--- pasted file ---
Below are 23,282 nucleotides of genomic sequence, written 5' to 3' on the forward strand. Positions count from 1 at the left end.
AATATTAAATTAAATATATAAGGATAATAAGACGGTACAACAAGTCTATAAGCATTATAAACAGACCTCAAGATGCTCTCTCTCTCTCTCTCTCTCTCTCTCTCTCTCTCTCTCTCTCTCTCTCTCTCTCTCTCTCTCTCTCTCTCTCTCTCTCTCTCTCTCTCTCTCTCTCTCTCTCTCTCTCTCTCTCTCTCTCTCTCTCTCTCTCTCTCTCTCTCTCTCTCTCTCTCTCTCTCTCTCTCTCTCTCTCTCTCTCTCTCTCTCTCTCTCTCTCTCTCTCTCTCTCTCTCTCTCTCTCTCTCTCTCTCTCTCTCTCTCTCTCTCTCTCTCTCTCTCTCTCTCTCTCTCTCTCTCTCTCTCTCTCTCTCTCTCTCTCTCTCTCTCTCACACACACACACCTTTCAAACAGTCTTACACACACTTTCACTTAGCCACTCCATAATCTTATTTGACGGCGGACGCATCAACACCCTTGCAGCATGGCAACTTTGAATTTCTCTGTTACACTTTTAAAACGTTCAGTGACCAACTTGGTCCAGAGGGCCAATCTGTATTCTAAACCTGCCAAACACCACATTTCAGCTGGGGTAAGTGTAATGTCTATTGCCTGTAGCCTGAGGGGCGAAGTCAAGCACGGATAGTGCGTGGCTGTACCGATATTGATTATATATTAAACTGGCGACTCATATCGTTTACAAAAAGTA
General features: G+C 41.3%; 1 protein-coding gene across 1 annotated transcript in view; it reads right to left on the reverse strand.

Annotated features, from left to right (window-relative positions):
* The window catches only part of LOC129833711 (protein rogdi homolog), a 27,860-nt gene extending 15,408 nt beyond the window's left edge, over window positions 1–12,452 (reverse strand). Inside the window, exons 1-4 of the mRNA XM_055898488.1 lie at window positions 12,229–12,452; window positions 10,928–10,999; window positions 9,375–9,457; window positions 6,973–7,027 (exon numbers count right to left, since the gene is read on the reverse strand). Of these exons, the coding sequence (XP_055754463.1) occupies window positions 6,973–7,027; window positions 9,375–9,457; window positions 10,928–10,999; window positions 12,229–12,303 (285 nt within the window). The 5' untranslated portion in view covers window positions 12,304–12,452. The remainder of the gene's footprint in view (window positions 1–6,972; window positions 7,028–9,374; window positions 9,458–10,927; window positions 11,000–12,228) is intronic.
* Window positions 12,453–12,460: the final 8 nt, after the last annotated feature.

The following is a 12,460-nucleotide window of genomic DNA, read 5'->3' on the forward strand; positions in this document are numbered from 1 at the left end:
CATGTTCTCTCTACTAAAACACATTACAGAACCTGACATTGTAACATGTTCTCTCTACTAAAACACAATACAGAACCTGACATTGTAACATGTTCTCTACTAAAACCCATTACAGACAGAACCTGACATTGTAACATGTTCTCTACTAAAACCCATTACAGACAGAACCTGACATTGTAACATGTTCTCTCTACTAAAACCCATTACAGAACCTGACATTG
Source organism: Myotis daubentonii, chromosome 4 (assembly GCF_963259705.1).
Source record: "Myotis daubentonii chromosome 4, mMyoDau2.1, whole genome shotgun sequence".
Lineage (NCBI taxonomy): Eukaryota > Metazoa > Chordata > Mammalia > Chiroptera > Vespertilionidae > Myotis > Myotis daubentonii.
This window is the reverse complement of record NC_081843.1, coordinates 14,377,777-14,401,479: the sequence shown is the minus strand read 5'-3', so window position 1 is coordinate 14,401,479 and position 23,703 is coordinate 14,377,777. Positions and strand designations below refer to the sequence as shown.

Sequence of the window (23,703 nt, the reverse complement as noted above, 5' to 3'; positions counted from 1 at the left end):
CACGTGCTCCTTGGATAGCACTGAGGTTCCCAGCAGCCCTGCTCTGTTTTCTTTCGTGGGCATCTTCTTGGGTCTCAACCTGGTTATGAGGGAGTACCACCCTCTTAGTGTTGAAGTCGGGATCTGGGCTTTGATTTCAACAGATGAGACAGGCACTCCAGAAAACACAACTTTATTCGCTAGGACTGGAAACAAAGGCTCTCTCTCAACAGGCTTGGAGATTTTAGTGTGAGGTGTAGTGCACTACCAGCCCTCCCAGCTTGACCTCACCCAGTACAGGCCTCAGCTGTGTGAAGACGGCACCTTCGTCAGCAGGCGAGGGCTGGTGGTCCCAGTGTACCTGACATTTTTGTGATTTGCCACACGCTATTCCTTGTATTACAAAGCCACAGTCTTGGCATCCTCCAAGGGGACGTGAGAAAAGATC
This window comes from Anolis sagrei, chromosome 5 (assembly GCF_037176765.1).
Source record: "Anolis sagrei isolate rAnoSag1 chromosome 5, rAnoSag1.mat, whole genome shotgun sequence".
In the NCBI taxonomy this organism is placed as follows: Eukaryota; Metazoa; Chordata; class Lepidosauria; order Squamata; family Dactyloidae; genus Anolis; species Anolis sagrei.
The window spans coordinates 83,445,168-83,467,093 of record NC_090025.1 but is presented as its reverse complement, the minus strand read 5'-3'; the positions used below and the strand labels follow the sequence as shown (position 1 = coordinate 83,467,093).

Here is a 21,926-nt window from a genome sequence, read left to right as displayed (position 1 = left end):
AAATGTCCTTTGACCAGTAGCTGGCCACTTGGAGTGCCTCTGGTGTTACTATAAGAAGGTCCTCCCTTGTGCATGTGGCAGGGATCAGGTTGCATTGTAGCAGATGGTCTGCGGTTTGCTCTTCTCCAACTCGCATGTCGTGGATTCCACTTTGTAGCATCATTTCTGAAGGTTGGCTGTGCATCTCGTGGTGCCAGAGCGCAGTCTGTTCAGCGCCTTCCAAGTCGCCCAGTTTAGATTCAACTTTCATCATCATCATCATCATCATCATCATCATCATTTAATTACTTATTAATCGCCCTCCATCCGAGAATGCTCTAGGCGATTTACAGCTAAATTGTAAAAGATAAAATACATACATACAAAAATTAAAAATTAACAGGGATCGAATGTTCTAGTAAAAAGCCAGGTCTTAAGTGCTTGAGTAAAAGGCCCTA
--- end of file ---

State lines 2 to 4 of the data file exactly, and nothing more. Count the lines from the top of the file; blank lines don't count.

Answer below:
AATATTAAATTAAATATATAAGGATAATAAGACGGTACAACAAGTCTATAAGCATTATAAACAGACCTCAAGATGCTCTCTCTCTCTCTCTCTCTCTCTCTCTCTCTCTCTCTCTCTCTCTCTCTCTCTCTCTCTCTCTCTCTCTCTCTCTCTCTCTCTCTCTCTCTCTCTCTCTCTCTCTCTCTCTCTCTCTCTCTCTCTCTCTCTCTCTCTCTCTCTCTCTCTCTCTCTCTCTCTCTCTCTCTCTCTCTCTCTCTCTCTCTCTCTCTCTCTCTCTCTCTCTCTCTCTCTCTCTCTCTCTCTCTCTCTCTCTCTCTCTCTCTCTCTCTCTCTCTCTCTCTCTCTCTCTCTCTCTCTCTCTCTCTCTCTCTCTCTCTCTCTCTCTCACACACACACACCTTTCAAACAGTCTTACACACACTTTCACTTAGCCACTCCATAATCTTATTTGACGGCGGACGCATCAACACCCTTGCAGCATGGCAACTTTGAATTTCTCTGTTACACTTTTAAAACGTTCAGTGACCAACTTGGTCCAGAGGGCCAATCTGTATTCTAAACCTGCCAAACACCACATTTCAGCTGGGGTAAGTGTAATGTCTATTGCCTGTAGCCTGAGGGGCGAAGTCAAGCACGGATAGTGCGTGGCTGTACCGATATTGATTATATATTAAACTGGCGACTCATATCGTTTACAAAAAGTA
General features: G+C 41.3%; 1 protein-coding gene across 1 annotated transcript in view; it reads right to left on the reverse strand.

Annotated features, from left to right (window-relative positions):